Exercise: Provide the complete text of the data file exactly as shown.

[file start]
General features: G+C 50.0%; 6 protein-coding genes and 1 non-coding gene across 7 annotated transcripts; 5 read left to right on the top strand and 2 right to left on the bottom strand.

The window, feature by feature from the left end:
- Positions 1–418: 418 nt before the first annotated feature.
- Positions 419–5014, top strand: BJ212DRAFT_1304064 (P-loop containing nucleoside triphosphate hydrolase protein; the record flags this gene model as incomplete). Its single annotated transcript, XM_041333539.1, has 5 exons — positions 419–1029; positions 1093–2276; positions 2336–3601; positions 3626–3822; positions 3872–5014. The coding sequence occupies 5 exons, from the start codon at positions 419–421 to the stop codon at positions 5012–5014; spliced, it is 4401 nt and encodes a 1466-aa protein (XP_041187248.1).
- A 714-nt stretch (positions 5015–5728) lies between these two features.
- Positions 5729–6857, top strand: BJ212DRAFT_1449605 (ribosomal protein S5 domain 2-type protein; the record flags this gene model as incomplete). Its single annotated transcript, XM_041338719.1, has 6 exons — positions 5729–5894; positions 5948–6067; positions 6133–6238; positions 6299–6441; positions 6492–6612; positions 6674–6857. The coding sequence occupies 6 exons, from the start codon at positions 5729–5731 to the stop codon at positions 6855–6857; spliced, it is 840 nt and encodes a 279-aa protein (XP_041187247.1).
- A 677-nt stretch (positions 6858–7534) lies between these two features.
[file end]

General features: G+C 50.0%; 6 protein-coding genes and 1 non-coding gene across 7 annotated transcripts; 5 read left to right on the top strand and 2 right to left on the bottom strand.

The window, feature by feature from the left end:
- Positions 1–418: 418 nt before the first annotated feature.
- Positions 419–5014, top strand: BJ212DRAFT_1304064 (P-loop containing nucleoside triphosphate hydrolase protein; the record flags this gene model as incomplete). Its single annotated transcript, XM_041333539.1, has 5 exons — positions 419–1029; positions 1093–2276; positions 2336–3601; positions 3626–3822; positions 3872–5014. The coding sequence occupies 5 exons, from the start codon at positions 419–421 to the stop codon at positions 5012–5014; spliced, it is 4401 nt and encodes a 1466-aa protein (XP_041187248.1).
- A 714-nt stretch (positions 5015–5728) lies between these two features.
- Positions 5729–6857, top strand: BJ212DRAFT_1449605 (ribosomal protein S5 domain 2-type protein; the record flags this gene model as incomplete). Its single annotated transcript, XM_041338719.1, has 6 exons — positions 5729–5894; positions 5948–6067; positions 6133–6238; positions 6299–6441; positions 6492–6612; positions 6674–6857. The coding sequence occupies 6 exons, from the start codon at positions 5729–5731 to the stop codon at positions 6855–6857; spliced, it is 840 nt and encodes a 279-aa protein (XP_041187247.1).
- A 677-nt stretch (positions 6858–7534) lies between these two features.